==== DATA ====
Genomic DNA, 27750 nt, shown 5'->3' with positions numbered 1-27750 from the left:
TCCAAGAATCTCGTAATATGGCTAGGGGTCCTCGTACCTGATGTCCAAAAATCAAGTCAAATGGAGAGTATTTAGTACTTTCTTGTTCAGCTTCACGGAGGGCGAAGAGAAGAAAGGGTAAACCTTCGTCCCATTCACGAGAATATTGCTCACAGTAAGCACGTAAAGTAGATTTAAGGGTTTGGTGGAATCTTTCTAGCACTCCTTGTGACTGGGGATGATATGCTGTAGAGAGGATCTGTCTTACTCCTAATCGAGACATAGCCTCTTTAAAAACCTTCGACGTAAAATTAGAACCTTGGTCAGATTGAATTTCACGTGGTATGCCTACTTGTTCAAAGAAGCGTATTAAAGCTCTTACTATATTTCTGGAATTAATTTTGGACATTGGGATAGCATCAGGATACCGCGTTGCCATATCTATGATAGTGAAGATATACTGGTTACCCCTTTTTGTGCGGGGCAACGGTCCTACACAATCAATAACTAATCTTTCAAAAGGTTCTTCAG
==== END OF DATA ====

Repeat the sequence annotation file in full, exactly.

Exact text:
Genomic DNA, 27750 nt, shown 5'->3' with positions numbered 1-27750 from the left:
TCCAAGAATCTCGTAATATGGCTAGGGGTCCTCGTACCTGATGTCCAAAAATCAAGTCAAATGGAGAGTATTTAGTACTTTCTTGTTCAGCTTCACGGAGGGCGAAGAGAAGAAAGGGTAAACCTTCGTCCCATTCACGAGAATATTGCTCACAGTAAGCACGTAAAGTAGATTTAAGGGTTTGGTGGAATCTTTCTAGCACTCCTTGTGACTGGGGATGATATGCTGTAGAGAGGATCTGTCTTACTCCTAATCGAGACATAGCCTCTTTAAAAACCTTCGACGTAAAATTAGAACCTTGGTCAGATTGAATTTCACGTGGTATGCCTACTTGTTCAAAGAAGCGTATTAAAGCTCTTACTATATTTCTGGAATTAATTTTGGACATTGGGATAGCATCAGGATACCGCGTTGCCATATCTATGATAGTGAAGATATACTGGTTACCCCTTTTTGTGCGGGGCAACGGTCCTACACAATCAATAACTAATCTTTCAAAAGGTTCTTCAG